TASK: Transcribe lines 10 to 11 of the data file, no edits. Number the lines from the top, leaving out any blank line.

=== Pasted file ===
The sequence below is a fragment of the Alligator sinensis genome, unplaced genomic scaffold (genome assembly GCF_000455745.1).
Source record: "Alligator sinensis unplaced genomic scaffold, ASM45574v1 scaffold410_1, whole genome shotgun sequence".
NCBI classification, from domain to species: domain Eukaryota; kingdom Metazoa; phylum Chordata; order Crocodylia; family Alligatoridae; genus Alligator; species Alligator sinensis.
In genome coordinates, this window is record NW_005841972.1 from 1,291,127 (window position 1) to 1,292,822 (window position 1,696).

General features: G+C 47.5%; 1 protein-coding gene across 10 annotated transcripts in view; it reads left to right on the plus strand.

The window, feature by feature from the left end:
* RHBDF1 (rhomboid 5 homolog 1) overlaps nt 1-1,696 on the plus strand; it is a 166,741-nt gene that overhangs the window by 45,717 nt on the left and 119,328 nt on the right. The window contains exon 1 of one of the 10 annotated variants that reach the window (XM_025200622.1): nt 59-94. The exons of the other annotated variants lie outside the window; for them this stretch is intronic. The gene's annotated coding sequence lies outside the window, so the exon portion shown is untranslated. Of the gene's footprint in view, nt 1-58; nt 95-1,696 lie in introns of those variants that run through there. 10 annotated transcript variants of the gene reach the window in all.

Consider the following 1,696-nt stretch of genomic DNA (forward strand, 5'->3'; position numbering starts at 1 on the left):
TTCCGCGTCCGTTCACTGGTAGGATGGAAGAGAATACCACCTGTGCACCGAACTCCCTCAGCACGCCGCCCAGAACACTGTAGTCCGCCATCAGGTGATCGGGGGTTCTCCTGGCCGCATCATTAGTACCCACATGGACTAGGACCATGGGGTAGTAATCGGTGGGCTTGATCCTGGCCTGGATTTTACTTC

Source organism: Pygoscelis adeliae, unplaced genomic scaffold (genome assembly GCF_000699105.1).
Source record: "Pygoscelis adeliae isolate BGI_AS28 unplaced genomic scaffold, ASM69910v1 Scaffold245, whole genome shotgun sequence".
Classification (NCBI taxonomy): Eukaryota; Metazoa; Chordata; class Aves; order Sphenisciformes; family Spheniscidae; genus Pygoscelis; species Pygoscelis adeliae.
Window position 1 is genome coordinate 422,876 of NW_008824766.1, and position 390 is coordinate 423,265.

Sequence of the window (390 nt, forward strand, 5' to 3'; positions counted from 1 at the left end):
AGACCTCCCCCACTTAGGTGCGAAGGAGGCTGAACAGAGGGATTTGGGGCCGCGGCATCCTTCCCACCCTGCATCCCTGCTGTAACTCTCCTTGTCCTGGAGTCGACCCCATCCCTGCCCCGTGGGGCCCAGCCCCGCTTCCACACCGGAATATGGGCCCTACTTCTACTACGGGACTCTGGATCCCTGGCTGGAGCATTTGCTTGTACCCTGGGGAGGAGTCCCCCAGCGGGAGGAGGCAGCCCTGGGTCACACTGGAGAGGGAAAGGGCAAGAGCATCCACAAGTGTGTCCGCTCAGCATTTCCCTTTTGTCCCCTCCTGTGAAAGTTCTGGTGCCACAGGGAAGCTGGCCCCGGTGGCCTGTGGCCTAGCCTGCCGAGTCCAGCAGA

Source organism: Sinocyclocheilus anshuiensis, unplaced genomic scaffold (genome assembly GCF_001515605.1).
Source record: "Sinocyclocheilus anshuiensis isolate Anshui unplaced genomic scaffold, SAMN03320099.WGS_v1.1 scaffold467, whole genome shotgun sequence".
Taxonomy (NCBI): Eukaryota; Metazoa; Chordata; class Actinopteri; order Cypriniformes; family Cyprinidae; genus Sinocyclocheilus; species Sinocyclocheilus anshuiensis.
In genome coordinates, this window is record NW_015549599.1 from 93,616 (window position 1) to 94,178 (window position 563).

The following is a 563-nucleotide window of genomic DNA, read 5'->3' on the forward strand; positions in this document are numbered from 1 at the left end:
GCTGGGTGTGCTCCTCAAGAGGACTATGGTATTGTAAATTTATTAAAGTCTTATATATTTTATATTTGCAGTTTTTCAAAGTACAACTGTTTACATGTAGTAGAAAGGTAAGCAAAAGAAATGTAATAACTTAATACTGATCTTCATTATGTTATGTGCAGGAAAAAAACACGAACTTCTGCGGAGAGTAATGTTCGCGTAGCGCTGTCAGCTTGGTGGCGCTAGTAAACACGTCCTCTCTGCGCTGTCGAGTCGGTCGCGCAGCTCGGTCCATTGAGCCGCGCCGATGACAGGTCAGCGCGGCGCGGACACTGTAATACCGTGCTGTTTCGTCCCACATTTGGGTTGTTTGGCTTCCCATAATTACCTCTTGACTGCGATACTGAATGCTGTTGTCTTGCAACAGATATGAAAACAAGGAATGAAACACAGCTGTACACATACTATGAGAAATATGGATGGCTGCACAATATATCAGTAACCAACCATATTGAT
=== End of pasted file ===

Source organism: Pygoscelis adeliae, unplaced genomic scaffold (genome assembly GCF_000699105.1).
Source record: "Pygoscelis adeliae isolate BGI_AS28 unplaced genomic scaffold, ASM69910v1 Scaffold245, whole genome shotgun sequence".